Sometimes papers that use the IMRaD structure will have a separate conclusion and sometimes the conclusion will be merged with the discussion. Be sure to check with your instructor what is expected of you.
Other parts of academic papers
Apart from the parts that are treated in the above sections about the three-part structure and the IMRaD structure, academic papers also consist of other often quite formalized parts.
The title should catch the reader’s attention and interest and also indicate what to expect of the paper.
Many academic titles consist of two parts where the first part catches the reader’s attention and the second part is explanatory. Look at the titles of other academic papers and articles within your discipline for inspiration on how to construct titles.
Most often you are required to use a certain format or template for your title page. Make sure to check the instructions or ask your course teacher to find out what is expected of you.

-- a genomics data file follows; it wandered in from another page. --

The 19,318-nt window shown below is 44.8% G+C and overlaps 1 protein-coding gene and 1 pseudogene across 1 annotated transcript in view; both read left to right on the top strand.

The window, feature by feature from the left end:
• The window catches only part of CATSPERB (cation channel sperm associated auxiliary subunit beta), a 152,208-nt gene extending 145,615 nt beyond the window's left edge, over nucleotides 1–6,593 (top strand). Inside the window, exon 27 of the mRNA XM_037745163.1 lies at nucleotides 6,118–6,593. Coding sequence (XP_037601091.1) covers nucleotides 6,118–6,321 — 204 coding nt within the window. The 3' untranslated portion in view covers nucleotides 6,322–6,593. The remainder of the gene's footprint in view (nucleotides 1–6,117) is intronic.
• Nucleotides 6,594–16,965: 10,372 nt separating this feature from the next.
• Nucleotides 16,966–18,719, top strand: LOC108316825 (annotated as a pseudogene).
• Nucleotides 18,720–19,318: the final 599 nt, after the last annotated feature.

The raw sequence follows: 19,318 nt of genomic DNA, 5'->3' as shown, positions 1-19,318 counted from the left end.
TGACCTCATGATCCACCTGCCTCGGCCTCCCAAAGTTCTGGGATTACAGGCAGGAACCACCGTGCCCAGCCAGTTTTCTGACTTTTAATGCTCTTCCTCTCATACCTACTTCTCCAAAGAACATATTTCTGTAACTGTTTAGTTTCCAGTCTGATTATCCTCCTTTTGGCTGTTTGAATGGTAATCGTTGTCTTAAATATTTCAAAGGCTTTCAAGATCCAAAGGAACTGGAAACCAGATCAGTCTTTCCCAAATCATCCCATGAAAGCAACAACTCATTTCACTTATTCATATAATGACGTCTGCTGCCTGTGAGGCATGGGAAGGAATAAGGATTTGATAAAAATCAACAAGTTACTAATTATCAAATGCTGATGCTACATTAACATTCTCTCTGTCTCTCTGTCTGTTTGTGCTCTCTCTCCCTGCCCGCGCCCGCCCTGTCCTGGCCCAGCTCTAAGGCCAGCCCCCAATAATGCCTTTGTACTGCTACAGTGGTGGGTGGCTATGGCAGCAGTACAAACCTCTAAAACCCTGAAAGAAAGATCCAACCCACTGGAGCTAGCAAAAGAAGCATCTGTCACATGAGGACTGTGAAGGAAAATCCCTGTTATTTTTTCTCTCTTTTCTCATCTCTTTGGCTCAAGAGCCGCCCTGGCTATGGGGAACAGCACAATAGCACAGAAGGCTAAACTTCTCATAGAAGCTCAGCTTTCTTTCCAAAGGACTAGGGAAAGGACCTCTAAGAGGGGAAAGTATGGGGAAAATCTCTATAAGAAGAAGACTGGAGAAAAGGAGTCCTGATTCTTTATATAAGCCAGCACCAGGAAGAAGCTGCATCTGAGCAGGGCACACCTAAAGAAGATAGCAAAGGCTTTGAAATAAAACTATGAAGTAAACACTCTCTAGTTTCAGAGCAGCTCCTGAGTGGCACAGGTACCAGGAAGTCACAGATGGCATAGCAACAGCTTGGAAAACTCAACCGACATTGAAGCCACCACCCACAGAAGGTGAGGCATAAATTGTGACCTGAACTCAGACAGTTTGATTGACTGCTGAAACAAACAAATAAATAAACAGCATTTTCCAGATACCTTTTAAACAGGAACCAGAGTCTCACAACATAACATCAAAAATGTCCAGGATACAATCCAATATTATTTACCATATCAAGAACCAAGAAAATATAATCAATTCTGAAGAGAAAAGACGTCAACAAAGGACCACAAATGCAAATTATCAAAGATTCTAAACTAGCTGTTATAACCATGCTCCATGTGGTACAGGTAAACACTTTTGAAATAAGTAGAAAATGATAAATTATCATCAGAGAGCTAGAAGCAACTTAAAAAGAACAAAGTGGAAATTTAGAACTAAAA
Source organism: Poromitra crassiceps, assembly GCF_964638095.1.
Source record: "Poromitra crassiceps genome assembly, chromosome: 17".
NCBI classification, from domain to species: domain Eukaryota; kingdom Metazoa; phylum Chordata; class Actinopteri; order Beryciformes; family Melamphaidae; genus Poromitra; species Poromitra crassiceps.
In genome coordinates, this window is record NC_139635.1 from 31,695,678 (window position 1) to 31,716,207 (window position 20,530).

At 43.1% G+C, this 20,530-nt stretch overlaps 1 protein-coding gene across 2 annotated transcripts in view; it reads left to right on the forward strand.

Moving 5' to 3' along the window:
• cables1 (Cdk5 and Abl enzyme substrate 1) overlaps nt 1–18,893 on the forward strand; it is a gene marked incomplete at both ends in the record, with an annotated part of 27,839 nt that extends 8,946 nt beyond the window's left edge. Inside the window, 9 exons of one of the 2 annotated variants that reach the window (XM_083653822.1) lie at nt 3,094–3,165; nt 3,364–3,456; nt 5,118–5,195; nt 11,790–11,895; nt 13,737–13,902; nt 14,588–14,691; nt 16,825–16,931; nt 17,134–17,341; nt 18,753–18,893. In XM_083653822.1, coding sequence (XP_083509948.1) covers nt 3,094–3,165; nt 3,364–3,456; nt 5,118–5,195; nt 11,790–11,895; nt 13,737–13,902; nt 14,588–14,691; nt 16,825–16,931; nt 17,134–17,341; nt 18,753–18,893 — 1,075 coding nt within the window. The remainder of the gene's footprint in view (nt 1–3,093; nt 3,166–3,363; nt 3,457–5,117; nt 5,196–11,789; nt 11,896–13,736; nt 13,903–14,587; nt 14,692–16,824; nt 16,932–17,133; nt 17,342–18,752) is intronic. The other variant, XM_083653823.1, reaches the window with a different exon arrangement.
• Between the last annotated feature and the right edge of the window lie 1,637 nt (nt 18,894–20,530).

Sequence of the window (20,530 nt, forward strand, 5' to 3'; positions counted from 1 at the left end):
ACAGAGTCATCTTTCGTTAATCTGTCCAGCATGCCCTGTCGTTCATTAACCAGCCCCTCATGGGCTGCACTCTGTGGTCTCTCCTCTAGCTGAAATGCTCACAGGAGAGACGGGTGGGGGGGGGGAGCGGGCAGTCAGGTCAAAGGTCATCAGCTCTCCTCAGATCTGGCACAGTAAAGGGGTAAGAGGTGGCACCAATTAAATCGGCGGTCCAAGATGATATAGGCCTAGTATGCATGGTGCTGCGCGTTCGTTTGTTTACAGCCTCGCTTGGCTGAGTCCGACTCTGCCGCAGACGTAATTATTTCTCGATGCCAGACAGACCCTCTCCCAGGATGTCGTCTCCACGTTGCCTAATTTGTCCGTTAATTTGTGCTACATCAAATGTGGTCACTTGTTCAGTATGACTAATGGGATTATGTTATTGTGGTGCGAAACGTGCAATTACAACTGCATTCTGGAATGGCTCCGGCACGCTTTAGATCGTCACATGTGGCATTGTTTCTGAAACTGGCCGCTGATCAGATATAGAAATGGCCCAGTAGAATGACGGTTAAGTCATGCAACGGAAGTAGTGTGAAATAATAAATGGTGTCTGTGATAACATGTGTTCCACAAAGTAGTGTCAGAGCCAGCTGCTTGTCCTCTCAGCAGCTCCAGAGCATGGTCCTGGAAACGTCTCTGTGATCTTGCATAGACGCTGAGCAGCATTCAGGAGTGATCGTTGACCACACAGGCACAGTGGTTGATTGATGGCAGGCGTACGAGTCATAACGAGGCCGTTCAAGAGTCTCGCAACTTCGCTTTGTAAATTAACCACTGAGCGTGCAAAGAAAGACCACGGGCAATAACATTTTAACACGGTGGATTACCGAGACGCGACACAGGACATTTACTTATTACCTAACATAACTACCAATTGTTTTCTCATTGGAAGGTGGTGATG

An abstract summarizes the main contents of your thesis and should give the reader a well-defined idea of what the thesis is about. Readers often use the abstract to determine whether or not the text is relevant for them to read.
It is recommended that you read abstracts that are written within your own discipline to learn what is expected of you, since what is included in an abstract may differ in each field of study. Make sure that your abstract has the length that is required in the assignment and keep in mind that shorter assignments do not usually require an abstract.
Table of contents
Longer works usually have a table of contents. You will most likely be expected to use a certain format according to the template you are using. Otherwise most word processors will have formatting tools you can use to create a table of contents. Make sure to structure your table of contents in a way that makes the relationship between sections and subsections apparent to the reader.
The reference list is placed after the text. Any appendices should however be placed after the reference list. The list should include all sources you have used in your work. How to construct the list and how to cite sources differ between disciplines and reference systems.